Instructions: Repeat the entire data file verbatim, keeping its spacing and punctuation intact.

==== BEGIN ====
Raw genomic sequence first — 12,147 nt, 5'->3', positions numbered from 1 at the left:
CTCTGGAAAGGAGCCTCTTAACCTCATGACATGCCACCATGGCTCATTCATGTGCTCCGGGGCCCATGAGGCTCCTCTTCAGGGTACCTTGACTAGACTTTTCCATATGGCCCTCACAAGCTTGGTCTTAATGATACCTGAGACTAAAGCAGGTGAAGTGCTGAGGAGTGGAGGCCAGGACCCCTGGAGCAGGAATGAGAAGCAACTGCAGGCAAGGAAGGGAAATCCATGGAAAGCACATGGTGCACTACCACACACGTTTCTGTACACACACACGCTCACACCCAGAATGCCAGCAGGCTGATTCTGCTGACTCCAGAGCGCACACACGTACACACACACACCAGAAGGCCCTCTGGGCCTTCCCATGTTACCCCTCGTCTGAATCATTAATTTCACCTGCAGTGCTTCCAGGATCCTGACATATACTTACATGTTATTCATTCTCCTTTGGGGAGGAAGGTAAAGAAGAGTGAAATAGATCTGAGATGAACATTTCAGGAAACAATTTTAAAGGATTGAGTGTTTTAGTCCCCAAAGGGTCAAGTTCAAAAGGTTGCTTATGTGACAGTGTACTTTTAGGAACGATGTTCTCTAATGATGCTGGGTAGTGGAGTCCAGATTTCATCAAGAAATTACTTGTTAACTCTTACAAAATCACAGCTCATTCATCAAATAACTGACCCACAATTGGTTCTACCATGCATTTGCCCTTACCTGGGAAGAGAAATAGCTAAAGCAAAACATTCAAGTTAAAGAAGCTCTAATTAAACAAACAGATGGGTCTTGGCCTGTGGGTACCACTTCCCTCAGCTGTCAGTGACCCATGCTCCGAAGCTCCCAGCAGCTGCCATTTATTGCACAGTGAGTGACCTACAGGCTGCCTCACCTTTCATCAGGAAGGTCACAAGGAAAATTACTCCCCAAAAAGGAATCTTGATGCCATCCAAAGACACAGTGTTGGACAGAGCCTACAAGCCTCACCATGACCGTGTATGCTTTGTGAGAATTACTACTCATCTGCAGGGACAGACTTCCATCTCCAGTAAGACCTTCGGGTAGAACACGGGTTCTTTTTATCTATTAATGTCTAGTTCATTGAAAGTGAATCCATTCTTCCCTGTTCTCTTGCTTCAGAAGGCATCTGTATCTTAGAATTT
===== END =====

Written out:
Raw genomic sequence first — 12,147 nt, 5'->3', positions numbered from 1 at the left:
CTCTGGAAAGGAGCCTCTTAACCTCATGACATGCCACCATGGCTCATTCATGTGCTCCGGGGCCCATGAGGCTCCTCTTCAGGGTACCTTGACTAGACTTTTCCATATGGCCCTCACAAGCTTGGTCTTAATGATACCTGAGACTAAAGCAGGTGAAGTGCTGAGGAGTGGAGGCCAGGACCCCTGGAGCAGGAATGAGAAGCAACTGCAGGCAAGGAAGGGAAATCCATGGAAAGCACATGGTGCACTACCACACACGTTTCTGTACACACACACGCTCACACCCAGAATGCCAGCAGGCTGATTCTGCTGACTCCAGAGCGCACACACGTACACACACACACCAGAAGGCCCTCTGGGCCTTCCCATGTTACCCCTCGTCTGAATCATTAATTTCACCTGCAGTGCTTCCAGGATCCTGACATATACTTACATGTTATTCATTCTCCTTTGGGGAGGAAGGTAAAGAAGAGTGAAATAGATCTGAGATGAACATTTCAGGAAACAATTTTAAAGGATTGAGTGTTTTAGTCCCCAAAGGGTCAAGTTCAAAAGGTTGCTTATGTGACAGTGTACTTTTAGGAACGATGTTCTCTAATGATGCTGGGTAGTGGAGTCCAGATTTCATCAAGAAATTACTTGTTAACTCTTACAAAATCACAGCTCATTCATCAAATAACTGACCCACAATTGGTTCTACCATGCATTTGCCCTTACCTGGGAAGAGAAATAGCTAAAGCAAAACATTCAAGTTAAAGAAGCTCTAATTAAACAAACAGATGGGTCTTGGCCTGTGGGTACCACTTCCCTCAGCTGTCAGTGACCCATGCTCCGAAGCTCCCAGCAGCTGCCATTTATTGCACAGTGAGTGACCTACAGGCTGCCTCACCTTTCATCAGGAAGGTCACAAGGAAAATTACTCCCCAAAAAGGAATCTTGATGCCATCCAAAGACACAGTGTTGGACAGAGCCTACAAGCCTCACCATGACCGTGTATGCTTTGTGAGAATTACTACTCATCTGCAGGGACAGACTTCCATCTCCAGTAAGACCTTCGGGTAGAACACGGGTTCTTTTTATCTATTAATGTCTAGTTCATTGAAAGTGAATCCATTCTTCCCTGTTCTCTTGCTTCAGAAGGCATCTGTATCTTAGAATTT